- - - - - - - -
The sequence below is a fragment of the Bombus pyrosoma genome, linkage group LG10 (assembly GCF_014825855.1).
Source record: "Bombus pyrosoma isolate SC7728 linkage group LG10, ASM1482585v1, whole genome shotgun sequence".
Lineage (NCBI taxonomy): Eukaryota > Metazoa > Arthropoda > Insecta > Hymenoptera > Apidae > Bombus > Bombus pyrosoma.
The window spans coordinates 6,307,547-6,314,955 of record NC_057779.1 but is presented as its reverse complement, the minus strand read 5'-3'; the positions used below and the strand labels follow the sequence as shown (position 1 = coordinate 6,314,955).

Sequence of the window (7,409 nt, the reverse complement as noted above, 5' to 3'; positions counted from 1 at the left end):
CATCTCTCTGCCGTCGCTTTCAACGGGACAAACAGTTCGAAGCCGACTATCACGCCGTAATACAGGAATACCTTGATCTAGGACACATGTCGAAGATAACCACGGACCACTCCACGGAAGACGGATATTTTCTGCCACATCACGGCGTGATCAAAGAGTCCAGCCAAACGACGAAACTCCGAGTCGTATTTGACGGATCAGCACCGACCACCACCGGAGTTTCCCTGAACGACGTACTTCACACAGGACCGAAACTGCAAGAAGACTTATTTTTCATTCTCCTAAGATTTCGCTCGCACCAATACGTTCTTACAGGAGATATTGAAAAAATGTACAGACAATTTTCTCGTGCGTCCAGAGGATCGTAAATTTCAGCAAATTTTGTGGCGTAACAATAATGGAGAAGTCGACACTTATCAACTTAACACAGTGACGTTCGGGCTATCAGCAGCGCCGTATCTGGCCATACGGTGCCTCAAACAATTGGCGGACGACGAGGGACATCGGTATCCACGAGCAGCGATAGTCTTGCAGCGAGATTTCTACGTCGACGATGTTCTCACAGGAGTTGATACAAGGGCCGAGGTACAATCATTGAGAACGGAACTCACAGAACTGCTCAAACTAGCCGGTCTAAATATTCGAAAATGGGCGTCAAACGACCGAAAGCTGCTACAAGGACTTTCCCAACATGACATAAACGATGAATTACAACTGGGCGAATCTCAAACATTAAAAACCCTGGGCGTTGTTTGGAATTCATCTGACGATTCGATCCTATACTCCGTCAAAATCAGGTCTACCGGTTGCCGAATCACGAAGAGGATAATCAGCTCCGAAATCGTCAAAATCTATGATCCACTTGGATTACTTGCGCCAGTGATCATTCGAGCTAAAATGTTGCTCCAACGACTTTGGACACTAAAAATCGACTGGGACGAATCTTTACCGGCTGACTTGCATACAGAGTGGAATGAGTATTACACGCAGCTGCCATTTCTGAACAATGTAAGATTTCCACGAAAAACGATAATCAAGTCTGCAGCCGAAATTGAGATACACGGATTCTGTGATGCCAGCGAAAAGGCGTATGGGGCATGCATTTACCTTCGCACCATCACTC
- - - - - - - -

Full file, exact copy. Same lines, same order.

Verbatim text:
The sequence below is a fragment of the Bombus pyrosoma genome, linkage group LG10 (assembly GCF_014825855.1).
Source record: "Bombus pyrosoma isolate SC7728 linkage group LG10, ASM1482585v1, whole genome shotgun sequence".
Lineage (NCBI taxonomy): Eukaryota > Metazoa > Arthropoda > Insecta > Hymenoptera > Apidae > Bombus > Bombus pyrosoma.
The window spans coordinates 6,307,547-6,314,955 of record NC_057779.1 but is presented as its reverse complement, the minus strand read 5'-3'; the positions used below and the strand labels follow the sequence as shown (position 1 = coordinate 6,314,955).

Sequence of the window (7,409 nt, the reverse complement as noted above, 5' to 3'; positions counted from 1 at the left end):
CATCTCTCTGCCGTCGCTTTCAACGGGACAAACAGTTCGAAGCCGACTATCACGCCGTAATACAGGAATACCTTGATCTAGGACACATGTCGAAGATAACCACGGACCACTCCACGGAAGACGGATATTTTCTGCCACATCACGGCGTGATCAAAGAGTCCAGCCAAACGACGAAACTCCGAGTCGTATTTGACGGATCAGCACCGACCACCACCGGAGTTTCCCTGAACGACGTACTTCACACAGGACCGAAACTGCAAGAAGACTTATTTTTCATTCTCCTAAGATTTCGCTCGCACCAATACGTTCTTACAGGAGATATTGAAAAAATGTACAGACAATTTTCTCGTGCGTCCAGAGGATCGTAAATTTCAGCAAATTTTGTGGCGTAACAATAATGGAGAAGTCGACACTTATCAACTTAACACAGTGACGTTCGGGCTATCAGCAGCGCCGTATCTGGCCATACGGTGCCTCAAACAATTGGCGGACGACGAGGGACATCGGTATCCACGAGCAGCGATAGTCTTGCAGCGAGATTTCTACGTCGACGATGTTCTCACAGGAGTTGATACAAGGGCCGAGGTACAATCATTGAGAACGGAACTCACAGAACTGCTCAAACTAGCCGGTCTAAATATTCGAAAATGGGCGTCAAACGACCGAAAGCTGCTACAAGGACTTTCCCAACATGACATAAACGATGAATTACAACTGGGCGAATCTCAAACATTAAAAACCCTGGGCGTTGTTTGGAATTCATCTGACGATTCGATCCTATACTCCGTCAAAATCAGGTCTACCGGTTGCCGAATCACGAAGAGGATAATCAGCTCCGAAATCGTCAAAATCTATGATCCACTTGGATTACTTGCGCCAGTGATCATTCGAGCTAAAATGTTGCTCCAACGACTTTGGACACTAAAAATCGACTGGGACGAATCTTTACCGGCTGACTTGCATACAGAGTGGAATGAGTATTACACGCAGCTGCCATTTCTGAACAATGTAAGATTTCCACGAAAAACGATAATCAAGTCTGCAGCCGAAATTGAGATACACGGATTCTGTGATGCCAGCGAAAAGGCGTATGGGGCATGCATTTACCTTCGCACCATCACTC